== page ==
by Menachem Posner – chabad.org
As the rabbi of the only Ashkenazi synagogue in a country with a mostly Sephardic population in an overwhelmingly Muslim nation, Rabbi Mendy Chitrik doesn’t often get to enjoy a good Yiddish conversation or schmooze about the nuances of a Chassidic teaching.
But that’s what happened this week in Istanbul when he and his wife, Chaya, hosted 80 Chabad rabbis and rebbetzins serving remote communities from around the world.
Assembled at the European and Central African Regional Conference of Chabad-Lubavitch Emissaries (Kinus Hashluchim), they gathered to discuss specific challenges affecting such communities, including creating sustainable, quality Jewish education in places with minimal infrastructure; accommodating the Jewish needs of seasonal tourists; and, for many of them, confronting a rise in anti-Semitism.
The group enjoyed classic Turkish hospitality from the country’s Sephardic and Ashkenazic communities, in whose synagogues they prayed and with whom they broke bread.
When asked why Turkey was chosen for the conference, which draws participants from places as distant as Iceland in the north and Mauritius in the south, Chitrik explains that Turkey’s central location makes it an ideal meeting place, which many attendees could reach with only one or two flights.
Why Not Turkey?
His answer was echoed by Rabbi Mendy Kotlarsky, executive director of Merkos 302, who accompanied his father, Rabbi Moshe Kotlarsky, vice chairman of Merkos L’Inyonei Chinuch—the educational arm of the Chabad-Lubavitch movement—and chairman of the International Conference of Chabad-Lubavitch Emissaries. “People ask, ‘Why Turkey?’ ” says Kotlarsky, “and I answered, ‘Why not Turkey?’ The purpose of this conference is to strengthen and encourage shluchim in small, geographically isolated communities—to give them the feeling that they are part of a big loving family, and that they are not alone. To that end, Turkey fits right in.”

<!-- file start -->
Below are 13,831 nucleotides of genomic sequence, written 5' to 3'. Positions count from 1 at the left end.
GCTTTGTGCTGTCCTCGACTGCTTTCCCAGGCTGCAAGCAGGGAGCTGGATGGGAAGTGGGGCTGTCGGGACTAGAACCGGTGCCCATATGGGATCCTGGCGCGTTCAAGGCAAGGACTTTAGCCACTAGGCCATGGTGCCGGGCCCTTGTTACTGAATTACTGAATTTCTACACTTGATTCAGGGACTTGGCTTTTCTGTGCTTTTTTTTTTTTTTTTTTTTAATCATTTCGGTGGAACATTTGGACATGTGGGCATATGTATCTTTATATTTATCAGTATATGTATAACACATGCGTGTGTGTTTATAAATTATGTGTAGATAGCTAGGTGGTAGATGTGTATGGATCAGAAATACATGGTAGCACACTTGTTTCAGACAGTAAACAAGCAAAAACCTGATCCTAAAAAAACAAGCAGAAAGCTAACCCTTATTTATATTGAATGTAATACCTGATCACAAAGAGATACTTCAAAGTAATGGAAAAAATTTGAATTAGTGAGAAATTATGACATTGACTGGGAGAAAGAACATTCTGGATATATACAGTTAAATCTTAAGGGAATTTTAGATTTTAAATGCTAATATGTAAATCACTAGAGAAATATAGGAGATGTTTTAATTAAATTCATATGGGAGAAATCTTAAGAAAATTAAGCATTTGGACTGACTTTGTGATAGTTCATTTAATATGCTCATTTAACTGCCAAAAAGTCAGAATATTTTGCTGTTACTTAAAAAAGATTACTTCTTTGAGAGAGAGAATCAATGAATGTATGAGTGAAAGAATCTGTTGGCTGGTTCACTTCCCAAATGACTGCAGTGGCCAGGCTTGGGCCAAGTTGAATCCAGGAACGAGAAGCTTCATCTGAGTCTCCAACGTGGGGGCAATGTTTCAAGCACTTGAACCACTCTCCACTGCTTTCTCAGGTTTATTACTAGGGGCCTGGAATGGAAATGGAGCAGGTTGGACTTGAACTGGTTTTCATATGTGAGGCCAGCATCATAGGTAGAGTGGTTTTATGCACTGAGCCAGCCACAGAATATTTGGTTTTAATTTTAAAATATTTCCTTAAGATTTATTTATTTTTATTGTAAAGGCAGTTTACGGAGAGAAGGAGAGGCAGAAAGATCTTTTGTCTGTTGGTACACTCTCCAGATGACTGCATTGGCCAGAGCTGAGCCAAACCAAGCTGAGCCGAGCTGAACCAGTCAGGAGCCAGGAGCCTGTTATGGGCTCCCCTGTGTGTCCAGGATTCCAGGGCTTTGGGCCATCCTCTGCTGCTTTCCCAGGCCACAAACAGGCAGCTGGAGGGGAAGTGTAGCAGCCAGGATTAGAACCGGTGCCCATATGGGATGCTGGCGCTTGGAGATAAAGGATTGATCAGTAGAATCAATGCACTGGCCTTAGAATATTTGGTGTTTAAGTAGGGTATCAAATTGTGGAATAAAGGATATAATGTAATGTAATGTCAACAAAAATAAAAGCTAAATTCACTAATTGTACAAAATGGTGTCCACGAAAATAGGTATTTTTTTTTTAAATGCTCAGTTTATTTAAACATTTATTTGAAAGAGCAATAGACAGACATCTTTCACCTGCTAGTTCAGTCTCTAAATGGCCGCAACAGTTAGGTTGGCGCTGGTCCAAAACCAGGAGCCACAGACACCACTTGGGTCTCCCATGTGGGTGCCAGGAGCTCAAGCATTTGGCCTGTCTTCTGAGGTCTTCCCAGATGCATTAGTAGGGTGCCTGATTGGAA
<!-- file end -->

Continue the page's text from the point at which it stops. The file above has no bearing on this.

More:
The group met with Chief Rabbi Yitzhak Haliva and community president Erol Kohen, who shared details of Turkish Jewish history, which dates back to the Temple era. While Turkey was a dynamic center of Jewish life for centuries, its Jewish community has truncated significantly during the course of the 20th century; there are now four times as many Jews of Turkish descent in Israel than there are Turkish Jews in Turkey.
In his address, Haleva noted that many participants serve communities with a majority Sephardic Jewish population, and how they could look towards Istanbul as an example of creating unity and inclusivity that crosses the barrier of ethnic origin or nuance of prayer rite.
During the course of the conference, participants received guidance from their peers, including Rabbi Boruch Oberlander, Chabad emissary and head of the rabbinical court in Budapest, and Rabbi Shlomo Bentolila, who has directed Chabad in Central Africa since 1991.
They also enjoyed a lecture by Mendy Chitrik on the history of Jews in Turkey and their unique customs. In her talk, Chaya Chitrik shared advice on providing a warm and welcoming Chassidic education without the benefits of a Chassidic community.
For many attendees, a highlight of the regional conference—a scaled-down version of the annual conference in Brooklyn, N.Y., that draws nearly 6,000 participants—is the opportunity to interact with the elder Rabbi Kotlarsky, who has spent decades jet-setting around the world to assist the shluchim in remote communities, many of whom were placed there due to his efforts.
“We were honored to host our peers from all over,” says Chitrik. “But more than anything else, it was an opportunity for people to consult with each other, to strengthen each other and gain inspiration.”